• If you have no alternative but to leave your pet at home, there are some precautions you must take, but remember that leaving your pet at home alone can place your animal in great danger! Confine your pet to a safe area inside - NEVER leave your pet chained outside! Leave them loose inside your home with food and plenty of water. Remove the toilet tank lid, raise the seat and brace the bathroom door open so they can drink. Place a notice outside in a visible area, advising what pets are in the house and where they are located. Provide a phone number where you or a contact can be reached as well as the name and number of your vet.
Protect Your Pet During a Disaster
  • Bring your pets inside immediately.
  • Have newspapers on hand for sanitary purposes. Feed the animals moist or canned food so they will need less water to drink.
  • Animals have instincts about severe weather changes and will often isolate themselves if they are afraid. Bringing them inside early can stop them from running away. Never leave a pet outside or tied up during a storm.
  • Separate dogs and cats. Even if your dogs and cats normally get along, the anxiety of an emergency situation can cause pets to act irrationally. Keep small pets away from cats and dogs.
  • In an emergency, you may have to take your birds with you. Talk with your veterinarian or local pet store about special food dispensers that regulate the amount of food a bird is given. Make sure that the bird is caged and the cage is covered by a thin cloth or sheet to provide security and filtered light.
Caring for Your Pet After a Disaster
  • If after a disaster you have to leave town, take your pets with you. Pets are unlikely to survive on their own.
  • In the first few days after the disaster, leash your pets when they go outside. Always maintain close contact. Familiar scents and landmarks may be altered and your pet may become confused and lost. Also, snakes and other dangerous animals may be brought into the area with flood areas. Downed power lines are a hazard.
  • The behavior of your pets may change after an emergency. Normally quiet and friendly pets may become aggressive or defensive. Watch animals closely. Leash dogs and place them in a fenced yard with access to shelter and water.

(taken from http://www.ready.gov/animals )

Nail Clipping-Instructional Video

March 3, 2012
By

Many dogs absolutely hate having their nails cut. It is usually due to a bad experience when they were hurt during clipping. As a result, the dog has become conditioned to associate pain with nail clipping. As with all training it is important to make every experience a positive & fun one. When you are cutting the dog’s nails, you must be actively conscious that there is a vein running through the nail which is called a “quick”. Cutting into the quick can cause extreme pain in dogs as well as cause them to bleed. Dogs can actually bleed to death from a nail that is cut too short. It is for this reason that I have become a fan of nail grinders. Some dogs have never been trained to accept a nail clipper and get aggressive due to fear of the unknown. Counter-conditioning(teaching the dog to illicit a different behavior) & desensitization(getting the dog used to it) are two very important ways to get your dog over the fear of the clipper. This link will bring you to a very informational video on how to perform these tasks. Please keep in mind that it may take a lot longer for some dogs to have success with these methods, but persistence will prevail. If you are unsure of how to cut your dog’s nails or how short to cut them, then please consult with your veterinarian of professional groomer. Don’t get discouraged-just stick to the program.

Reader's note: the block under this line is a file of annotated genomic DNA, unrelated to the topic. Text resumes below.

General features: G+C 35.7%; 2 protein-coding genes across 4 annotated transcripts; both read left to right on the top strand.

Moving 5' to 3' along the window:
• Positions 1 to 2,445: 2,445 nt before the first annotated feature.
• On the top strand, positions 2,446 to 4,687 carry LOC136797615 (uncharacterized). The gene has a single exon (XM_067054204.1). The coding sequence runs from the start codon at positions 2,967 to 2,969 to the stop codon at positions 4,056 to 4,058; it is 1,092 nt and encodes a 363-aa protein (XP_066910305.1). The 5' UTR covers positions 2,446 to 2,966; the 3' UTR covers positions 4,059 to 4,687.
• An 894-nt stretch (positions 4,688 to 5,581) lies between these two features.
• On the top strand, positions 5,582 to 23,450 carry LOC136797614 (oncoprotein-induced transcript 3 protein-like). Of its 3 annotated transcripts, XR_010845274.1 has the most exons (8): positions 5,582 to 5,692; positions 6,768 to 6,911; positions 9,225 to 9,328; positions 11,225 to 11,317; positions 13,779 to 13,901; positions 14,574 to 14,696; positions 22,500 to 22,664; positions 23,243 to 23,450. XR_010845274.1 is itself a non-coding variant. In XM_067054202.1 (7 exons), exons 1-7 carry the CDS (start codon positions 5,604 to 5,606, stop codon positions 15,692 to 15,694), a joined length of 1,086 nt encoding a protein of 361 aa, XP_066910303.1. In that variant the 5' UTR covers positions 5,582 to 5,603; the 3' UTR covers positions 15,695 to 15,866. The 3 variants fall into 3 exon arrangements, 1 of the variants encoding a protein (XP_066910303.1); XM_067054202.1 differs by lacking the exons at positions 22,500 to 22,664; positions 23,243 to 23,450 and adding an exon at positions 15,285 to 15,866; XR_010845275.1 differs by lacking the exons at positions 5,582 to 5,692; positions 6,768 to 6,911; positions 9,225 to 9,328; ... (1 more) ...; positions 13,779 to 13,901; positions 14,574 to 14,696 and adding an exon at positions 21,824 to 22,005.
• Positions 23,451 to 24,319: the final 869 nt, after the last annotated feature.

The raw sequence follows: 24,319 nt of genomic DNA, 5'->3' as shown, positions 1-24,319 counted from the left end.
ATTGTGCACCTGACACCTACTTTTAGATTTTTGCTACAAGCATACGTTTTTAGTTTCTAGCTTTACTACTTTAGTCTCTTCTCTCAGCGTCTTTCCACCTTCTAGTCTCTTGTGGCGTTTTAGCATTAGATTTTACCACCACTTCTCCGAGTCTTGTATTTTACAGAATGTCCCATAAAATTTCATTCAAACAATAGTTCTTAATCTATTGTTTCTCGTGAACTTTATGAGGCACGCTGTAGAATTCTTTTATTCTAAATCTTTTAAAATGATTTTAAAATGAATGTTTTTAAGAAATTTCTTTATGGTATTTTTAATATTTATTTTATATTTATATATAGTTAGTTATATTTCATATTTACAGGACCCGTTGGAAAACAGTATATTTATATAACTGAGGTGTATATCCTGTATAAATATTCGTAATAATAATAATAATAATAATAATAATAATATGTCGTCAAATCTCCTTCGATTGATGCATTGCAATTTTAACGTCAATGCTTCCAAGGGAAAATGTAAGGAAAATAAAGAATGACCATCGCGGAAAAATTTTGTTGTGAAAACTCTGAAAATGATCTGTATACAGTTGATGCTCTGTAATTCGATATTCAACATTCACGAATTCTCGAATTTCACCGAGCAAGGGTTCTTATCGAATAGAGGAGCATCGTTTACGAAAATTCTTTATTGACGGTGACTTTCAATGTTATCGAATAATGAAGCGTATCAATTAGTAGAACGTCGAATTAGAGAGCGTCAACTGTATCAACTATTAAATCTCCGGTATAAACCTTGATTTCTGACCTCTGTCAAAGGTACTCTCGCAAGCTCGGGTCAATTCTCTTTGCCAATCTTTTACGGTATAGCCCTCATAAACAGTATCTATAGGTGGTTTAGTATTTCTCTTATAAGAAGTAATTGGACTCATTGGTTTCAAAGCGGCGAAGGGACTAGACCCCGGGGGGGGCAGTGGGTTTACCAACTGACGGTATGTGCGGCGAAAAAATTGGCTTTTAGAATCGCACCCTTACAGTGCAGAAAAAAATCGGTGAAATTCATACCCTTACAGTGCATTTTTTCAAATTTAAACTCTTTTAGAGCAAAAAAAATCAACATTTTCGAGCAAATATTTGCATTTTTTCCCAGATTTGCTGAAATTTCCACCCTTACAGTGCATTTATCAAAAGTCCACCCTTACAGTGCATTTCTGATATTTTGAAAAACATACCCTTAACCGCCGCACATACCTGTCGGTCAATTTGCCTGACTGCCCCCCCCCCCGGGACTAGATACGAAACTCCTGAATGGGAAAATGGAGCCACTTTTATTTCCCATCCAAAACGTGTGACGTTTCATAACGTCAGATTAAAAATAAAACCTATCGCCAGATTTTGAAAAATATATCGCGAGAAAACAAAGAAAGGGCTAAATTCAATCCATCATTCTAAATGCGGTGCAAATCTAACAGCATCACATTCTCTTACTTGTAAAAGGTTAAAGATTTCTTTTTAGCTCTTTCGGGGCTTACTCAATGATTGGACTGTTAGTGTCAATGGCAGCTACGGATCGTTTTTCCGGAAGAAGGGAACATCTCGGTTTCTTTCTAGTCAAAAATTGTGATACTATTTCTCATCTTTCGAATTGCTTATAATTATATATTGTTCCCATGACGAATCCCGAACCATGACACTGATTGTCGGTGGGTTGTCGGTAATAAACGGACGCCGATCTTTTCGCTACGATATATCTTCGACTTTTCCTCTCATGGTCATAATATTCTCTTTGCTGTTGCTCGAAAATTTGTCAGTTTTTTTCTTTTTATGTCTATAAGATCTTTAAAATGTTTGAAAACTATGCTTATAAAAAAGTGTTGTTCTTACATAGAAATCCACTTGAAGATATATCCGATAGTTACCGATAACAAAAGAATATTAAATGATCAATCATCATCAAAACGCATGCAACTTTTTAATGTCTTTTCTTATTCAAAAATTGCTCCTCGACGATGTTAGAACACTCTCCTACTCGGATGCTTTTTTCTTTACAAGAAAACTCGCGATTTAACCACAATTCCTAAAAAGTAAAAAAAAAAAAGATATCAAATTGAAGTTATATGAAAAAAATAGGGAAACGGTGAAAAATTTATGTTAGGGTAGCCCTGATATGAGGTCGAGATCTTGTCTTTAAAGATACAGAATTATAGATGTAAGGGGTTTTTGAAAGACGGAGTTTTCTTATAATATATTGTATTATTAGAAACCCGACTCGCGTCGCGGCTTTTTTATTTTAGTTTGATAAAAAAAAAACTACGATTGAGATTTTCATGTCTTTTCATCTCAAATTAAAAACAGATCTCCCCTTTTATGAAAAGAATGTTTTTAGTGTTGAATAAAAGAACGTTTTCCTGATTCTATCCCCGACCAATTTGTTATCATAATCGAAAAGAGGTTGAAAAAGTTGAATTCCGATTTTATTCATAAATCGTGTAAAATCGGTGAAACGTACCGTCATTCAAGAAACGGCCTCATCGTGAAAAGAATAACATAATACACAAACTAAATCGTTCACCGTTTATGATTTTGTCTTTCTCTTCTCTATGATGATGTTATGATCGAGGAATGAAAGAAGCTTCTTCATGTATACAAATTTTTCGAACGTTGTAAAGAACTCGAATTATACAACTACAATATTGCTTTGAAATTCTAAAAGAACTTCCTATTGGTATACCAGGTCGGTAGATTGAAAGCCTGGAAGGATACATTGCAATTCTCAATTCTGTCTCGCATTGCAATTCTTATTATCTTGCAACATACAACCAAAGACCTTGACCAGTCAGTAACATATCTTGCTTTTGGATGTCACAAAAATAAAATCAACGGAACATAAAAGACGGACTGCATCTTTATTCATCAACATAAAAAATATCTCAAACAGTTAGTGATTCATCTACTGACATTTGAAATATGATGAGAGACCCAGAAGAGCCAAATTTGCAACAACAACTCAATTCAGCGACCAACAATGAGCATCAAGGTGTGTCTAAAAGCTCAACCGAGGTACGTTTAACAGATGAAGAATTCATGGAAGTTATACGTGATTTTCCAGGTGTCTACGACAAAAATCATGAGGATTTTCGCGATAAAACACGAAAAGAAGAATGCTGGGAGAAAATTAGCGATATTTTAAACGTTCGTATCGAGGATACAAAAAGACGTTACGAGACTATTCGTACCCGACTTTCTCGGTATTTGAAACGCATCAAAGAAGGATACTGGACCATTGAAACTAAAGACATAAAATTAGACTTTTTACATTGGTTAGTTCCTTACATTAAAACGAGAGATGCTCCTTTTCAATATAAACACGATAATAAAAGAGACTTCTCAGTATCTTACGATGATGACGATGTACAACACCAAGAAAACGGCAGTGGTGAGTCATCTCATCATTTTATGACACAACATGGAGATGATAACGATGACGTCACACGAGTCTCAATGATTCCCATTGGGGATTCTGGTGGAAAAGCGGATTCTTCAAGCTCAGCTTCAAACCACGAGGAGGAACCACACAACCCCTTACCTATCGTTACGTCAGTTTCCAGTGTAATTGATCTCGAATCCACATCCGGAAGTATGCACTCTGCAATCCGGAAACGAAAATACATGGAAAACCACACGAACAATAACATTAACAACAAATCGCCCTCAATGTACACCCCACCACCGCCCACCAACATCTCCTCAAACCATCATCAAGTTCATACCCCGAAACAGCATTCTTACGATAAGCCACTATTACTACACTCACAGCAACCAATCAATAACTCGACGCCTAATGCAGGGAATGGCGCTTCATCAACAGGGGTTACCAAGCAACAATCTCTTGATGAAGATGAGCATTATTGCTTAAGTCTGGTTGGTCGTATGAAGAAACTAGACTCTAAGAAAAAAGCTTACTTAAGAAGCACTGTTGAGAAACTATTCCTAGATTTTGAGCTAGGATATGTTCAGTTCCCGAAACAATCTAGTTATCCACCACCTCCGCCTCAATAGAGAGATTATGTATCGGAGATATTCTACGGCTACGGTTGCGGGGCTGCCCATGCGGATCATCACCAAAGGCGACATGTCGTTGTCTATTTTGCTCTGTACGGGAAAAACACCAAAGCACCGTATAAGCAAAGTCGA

http://drsophiayin.com/resources/video_full/training_a_dog_to_enjoy_toenail_trims?_hse=gbstock007@aol.com&_hsmi=LN1495482&_hsh=81caf0da7e3cfb4c37b6fb1a3a7133bb&utm_campaign=LeadNurturing_Bite+Prevention_Email15

Vaccination Side Effects

March 3, 2012
By

Sometimes dogs can have allergic reactions  to vaccinations. It is important to recongnize these signs as early treatment can prevent fatal results. This link provides some side effects to watch out for. As always, if you are not sure if your dog is having side effects, please consult your veterinarian immediately. Your vet is your best resouce when helping your dog. This link lists some side effects and what to watch out for.

http://www.pet-informed-veterinary-advice-online.com/vaccine-side-effects.html

Leash Training-Walking With Loose Leash

February 29, 2012
By

How To Train A Dog To Walk On A Leash

January 4th, 2012 11:47:14 am

As a dog owner, one of the best things you can learn is how to train a dog to walk on a leash. Walking together enhances the bond between dog and owner, provides exercise, and allows the dog to accompany you on visits to dog-friendly places. All of these are much more enjoyable when your dog walks calmly and isn’t trying to drag you down the street.